Thing 6: Online Networks
Online networks have the potential to fantastic tools but only if you know how to use them effectively and get the most out of them. As the CPD23 post for Thing 6 highlights, if you use online networks to their full then you can become better connected, better equipped and better known.
I love online networks because without them I’d definitely feel a lot more isolated from the profession so they help me to connect with others, keep myself informed and become known by other professionals. I don’t work in a large library service and being a library is not one of the core functions of my organisation so contact with other library professionals is limited to my small team at work. Technically I don’t even work in a library as I work in a media archive within a large television company so staying informed with topical library issues takes more effort.
I can always be connected to the information profession thanks to the existence of online networks. I don’t have to wait for a quarterly newsletter to be delivered to keep up to date with what has been happening. I don’t have to wait for the annual library conference to roll around to have a catch up with my professional peers because I can interact with them on a regular basis. With a smart phone it is like carrying round lots of little librarians chattering away in my pocket. Or like a nicely joined up dot-to-do drawing (hence my choice of image for this post…)
But online networks are only useful if you know how to use them properly. I think you need to become regular in your use of them to benefit. This doesn’t mean you need to be constantly present on them, or a daily user. But I think it is wise to commit some time that suits you. Similarly I think online networks are best when you are both a consumer and contributor of information. Online networks are user driven and therefore your input is needed to make them a success which can benefit the whole community.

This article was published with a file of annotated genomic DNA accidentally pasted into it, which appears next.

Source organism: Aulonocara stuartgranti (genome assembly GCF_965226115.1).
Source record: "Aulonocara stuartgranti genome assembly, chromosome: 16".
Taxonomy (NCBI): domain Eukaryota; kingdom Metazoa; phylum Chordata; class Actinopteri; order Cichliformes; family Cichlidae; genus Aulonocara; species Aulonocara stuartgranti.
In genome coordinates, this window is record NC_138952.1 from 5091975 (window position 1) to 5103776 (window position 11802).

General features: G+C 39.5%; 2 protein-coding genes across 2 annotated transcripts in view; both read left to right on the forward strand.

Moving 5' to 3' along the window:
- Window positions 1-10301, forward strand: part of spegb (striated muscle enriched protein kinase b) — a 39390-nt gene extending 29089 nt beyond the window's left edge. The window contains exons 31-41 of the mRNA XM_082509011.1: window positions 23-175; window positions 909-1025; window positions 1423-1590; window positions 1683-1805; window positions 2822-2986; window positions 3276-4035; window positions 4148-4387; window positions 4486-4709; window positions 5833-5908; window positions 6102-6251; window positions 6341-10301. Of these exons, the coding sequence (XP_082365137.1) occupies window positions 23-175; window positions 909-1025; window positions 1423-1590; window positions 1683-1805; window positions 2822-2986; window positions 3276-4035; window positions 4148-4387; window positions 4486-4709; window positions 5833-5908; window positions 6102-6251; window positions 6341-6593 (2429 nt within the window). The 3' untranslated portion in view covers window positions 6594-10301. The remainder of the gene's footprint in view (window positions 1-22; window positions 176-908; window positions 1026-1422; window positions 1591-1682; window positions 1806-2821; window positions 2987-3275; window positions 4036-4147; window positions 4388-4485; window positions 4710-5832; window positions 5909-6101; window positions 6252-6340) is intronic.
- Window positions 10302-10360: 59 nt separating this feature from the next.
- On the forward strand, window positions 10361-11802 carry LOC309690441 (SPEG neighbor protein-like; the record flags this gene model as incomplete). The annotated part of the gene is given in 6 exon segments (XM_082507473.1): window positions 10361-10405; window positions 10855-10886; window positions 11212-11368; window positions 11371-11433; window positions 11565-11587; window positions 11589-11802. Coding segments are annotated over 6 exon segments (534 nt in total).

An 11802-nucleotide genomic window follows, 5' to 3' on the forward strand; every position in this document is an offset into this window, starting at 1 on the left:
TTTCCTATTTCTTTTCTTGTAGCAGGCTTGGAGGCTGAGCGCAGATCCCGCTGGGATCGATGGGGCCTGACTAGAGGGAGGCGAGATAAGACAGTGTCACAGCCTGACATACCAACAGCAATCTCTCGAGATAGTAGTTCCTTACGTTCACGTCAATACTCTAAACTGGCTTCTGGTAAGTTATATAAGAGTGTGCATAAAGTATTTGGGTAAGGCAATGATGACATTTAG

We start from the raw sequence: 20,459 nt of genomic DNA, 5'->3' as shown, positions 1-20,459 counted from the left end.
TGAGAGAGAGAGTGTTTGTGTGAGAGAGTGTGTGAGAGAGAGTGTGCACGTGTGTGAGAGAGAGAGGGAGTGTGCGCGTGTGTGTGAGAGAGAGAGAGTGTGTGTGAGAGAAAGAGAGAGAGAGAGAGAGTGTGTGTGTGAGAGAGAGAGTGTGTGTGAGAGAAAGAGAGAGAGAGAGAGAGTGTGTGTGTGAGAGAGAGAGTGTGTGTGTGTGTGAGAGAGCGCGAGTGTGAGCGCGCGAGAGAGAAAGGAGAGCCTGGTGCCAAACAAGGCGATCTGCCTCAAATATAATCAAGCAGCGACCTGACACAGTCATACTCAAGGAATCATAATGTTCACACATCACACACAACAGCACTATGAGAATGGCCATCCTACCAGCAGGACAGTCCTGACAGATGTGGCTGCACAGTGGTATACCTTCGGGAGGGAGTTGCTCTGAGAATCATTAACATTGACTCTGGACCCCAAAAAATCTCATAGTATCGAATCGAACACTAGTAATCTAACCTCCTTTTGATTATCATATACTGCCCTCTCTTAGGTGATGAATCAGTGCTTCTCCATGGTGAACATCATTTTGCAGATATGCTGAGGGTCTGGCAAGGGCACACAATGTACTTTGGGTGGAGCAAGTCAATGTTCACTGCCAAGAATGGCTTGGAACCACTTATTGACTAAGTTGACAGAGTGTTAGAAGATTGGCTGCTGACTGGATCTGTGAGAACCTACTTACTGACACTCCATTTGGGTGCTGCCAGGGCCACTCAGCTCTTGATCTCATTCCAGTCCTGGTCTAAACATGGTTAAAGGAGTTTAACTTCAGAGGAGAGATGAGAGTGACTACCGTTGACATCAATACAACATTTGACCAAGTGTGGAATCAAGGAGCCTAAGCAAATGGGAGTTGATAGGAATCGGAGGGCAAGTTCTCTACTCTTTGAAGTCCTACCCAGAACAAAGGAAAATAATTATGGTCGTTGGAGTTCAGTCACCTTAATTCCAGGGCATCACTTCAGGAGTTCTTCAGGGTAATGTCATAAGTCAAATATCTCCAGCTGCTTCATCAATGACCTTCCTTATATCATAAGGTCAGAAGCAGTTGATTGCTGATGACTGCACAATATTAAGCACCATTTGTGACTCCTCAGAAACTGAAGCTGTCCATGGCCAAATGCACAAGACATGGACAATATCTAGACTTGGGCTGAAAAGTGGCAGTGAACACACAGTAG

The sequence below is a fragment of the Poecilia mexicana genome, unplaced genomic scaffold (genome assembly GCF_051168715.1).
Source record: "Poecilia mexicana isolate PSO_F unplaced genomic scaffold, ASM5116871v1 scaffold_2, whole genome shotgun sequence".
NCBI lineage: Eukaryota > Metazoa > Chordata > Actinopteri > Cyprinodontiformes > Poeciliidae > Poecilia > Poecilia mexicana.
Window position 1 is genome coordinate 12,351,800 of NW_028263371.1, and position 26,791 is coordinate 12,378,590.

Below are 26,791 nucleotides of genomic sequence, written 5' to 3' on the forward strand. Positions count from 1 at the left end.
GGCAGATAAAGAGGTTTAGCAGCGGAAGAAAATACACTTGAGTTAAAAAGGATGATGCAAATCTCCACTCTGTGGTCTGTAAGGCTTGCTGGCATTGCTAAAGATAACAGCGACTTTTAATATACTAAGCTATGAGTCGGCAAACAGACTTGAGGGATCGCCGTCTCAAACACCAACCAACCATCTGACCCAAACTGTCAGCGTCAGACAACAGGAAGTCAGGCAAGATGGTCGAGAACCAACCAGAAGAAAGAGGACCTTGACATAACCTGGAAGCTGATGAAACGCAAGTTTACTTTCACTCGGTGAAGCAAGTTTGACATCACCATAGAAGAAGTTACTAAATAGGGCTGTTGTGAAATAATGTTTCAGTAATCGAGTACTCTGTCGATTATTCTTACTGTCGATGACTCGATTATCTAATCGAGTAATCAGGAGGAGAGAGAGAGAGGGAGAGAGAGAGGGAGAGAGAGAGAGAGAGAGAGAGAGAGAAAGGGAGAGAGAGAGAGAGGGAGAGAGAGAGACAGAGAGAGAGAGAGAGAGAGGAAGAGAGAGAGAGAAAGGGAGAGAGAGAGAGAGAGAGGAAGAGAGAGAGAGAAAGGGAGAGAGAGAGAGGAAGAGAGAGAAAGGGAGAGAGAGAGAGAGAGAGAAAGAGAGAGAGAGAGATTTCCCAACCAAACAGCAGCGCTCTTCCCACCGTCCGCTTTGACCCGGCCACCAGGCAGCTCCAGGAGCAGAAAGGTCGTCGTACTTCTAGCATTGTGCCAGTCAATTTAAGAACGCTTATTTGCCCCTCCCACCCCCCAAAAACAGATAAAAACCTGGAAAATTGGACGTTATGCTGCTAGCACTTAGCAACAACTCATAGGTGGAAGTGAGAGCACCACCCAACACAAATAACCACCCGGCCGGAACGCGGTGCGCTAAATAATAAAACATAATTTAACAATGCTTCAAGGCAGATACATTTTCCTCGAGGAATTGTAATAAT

Until Thing 6 I’m not sure I was aware of the existence of CILIP Communities (although having just re-read last years post on this same topic I did say that then too!) I said that CILIP Communities could be of benefit however I’ve not visited it since. Checking back today however I still think it could be a beneficial network to have. Just need to make sure that I use it properly to see those benefits. The discussions section looks like it could be great, but of course as a user driven platform, the participation of the community is required. I will make sure I keep an eye on it for anything I could contribute to.
Last year I said that I didn’t use LISNPN as much as I should. I’m a little ashamed to admit that this is still the case. I’d love to use it more for discussions but I still feel Twitter is the dominant place for the LIS community to discuss anything. LISNPN would of course allow for more detailed and complex discussion, the kind of thing that 140 characters does not have scope for.
I’m also going to add #uklibchat as a form of online network. I think it counts as it is often the same people, it is a regular occurrence, and the hashtag allows discussions to occur outside the scheduled time if desired. Essentially #uklibchat is the online equivalent of a real world seminar group, debate club or knowledge cafe. A group of people gather for a couple of hours to discuss a topic, with helpful facilitators and pre-determined questions to guide the proceedings. #uklibchat is usually a fantastic, thought-provoking and educational experience. Great LIS minds coming together to have a chat. The best bit, that I think really pushes #uklibchat into the online network realm, is the supporting blog, write ups and collaboration that happens between sessions. I often struggle to make it to a chat as I’m not home from work until late or have a diary of clashing events but when I do show up it is very engaging, and if I miss it I will usually catch up later.